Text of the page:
""" brtaylor@... (home)
          webpage: http://pacific.telebyte.com/~brtaylor/
        • Marion Davison
          I have a Harvest Maid dehydrator. I will only eat brown rice because it is more nutritious and full of healthy fiber. Brown rice is very easy to cook in a
          Message 4 of 8 , Dec 3, 2000
            I have a Harvest Maid dehydrator. I will only eat brown rice because it is more
            nutritious and full of healthy fiber. Brown rice is very easy to cook in a big
            pot with a lid. Put in several cups of rice, twice as many cups of water, bring
            to a boil, and simmer very low, covered, for one hour. You can combine brown
            rice with whole wheat, whole rye, barley, and millet for an even more tasty and
            nutritious dish. When cooked the rice will be quite dry. There should not be
            any liquid left in the pot. I then spoon it onto the dehydrator trays and dry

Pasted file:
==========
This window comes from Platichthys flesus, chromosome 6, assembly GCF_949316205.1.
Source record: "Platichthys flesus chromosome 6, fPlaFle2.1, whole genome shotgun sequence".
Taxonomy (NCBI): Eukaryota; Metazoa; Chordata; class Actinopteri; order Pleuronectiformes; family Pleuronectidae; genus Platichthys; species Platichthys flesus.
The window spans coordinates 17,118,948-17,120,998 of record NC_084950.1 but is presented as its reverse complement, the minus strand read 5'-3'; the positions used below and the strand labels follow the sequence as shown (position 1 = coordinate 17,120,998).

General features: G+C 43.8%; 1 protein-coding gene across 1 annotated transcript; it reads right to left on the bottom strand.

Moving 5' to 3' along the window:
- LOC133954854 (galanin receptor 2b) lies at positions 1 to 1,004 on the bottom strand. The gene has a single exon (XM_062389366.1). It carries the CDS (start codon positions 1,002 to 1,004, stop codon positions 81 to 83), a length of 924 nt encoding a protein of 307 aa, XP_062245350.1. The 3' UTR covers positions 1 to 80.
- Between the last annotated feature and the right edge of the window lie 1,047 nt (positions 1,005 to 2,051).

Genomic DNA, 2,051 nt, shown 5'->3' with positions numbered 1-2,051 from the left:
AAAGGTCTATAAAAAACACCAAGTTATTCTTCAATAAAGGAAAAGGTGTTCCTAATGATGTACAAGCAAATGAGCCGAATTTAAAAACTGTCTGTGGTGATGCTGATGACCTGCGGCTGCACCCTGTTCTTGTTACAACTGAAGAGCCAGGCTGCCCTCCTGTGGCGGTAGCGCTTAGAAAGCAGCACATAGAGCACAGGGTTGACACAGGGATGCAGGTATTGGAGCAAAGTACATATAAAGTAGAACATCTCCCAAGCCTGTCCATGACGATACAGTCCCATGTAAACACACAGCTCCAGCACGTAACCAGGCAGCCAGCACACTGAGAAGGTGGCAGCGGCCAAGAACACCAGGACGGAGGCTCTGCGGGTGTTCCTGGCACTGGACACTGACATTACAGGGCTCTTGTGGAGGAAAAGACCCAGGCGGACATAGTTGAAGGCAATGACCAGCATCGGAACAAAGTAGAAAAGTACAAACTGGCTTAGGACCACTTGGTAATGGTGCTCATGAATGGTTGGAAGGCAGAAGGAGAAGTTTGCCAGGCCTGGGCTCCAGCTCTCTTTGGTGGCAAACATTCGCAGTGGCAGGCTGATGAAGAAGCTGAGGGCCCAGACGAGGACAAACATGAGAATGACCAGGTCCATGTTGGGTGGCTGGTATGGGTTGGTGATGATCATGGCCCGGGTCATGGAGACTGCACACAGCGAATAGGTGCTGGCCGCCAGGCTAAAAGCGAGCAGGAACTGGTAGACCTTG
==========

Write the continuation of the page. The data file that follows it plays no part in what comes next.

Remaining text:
it at 130 degrees until it is very dry. I store it in ziplock bags and add it
            to my backpack dinner recipes. I don't have to cook it, just add boiling water
            and let it stand, covered, to rehydrate it. I combine rice with beans, dried
            fish, dried vegetables, and a variety of soup or spice mixes to make a lot of
            different dinner.
            I have seen minute brown rice in the grocery. I haven't tried it because it's
            expensive. The stuff I make takes a while but it is very cheap, and I take
            great pleasure in preparing meticulously for trips.
            Marion Davison
            grypnytail@... wrote:

            > So, any rice experts on board?
            >
            > I was looking in the grocery today for backpacking foods. I spent a little
            > time at the rice section. I have begun eating more rice at home and would
            > like to on the trail also. There sure were a lot of varieties. Instant comes
            > in regular, premium, and brown. There is also boil in bag, a dozen varieties
            > of raw rice, wild rice, etc.
            >
            > At home we eat minute rice because my wife doesn't like to cook. I have been
            > using this for backpacking cause it's so easy. A book I read claimed minute
            > rice was stripped of most of it's nutrients. True? Boil-in-bag takes 10
            > minutes. Raw rice takes 10-30 min to cook. I don't like to cook that long on
            > the trail, but if the minute rice has less nutrients there is a tradeoff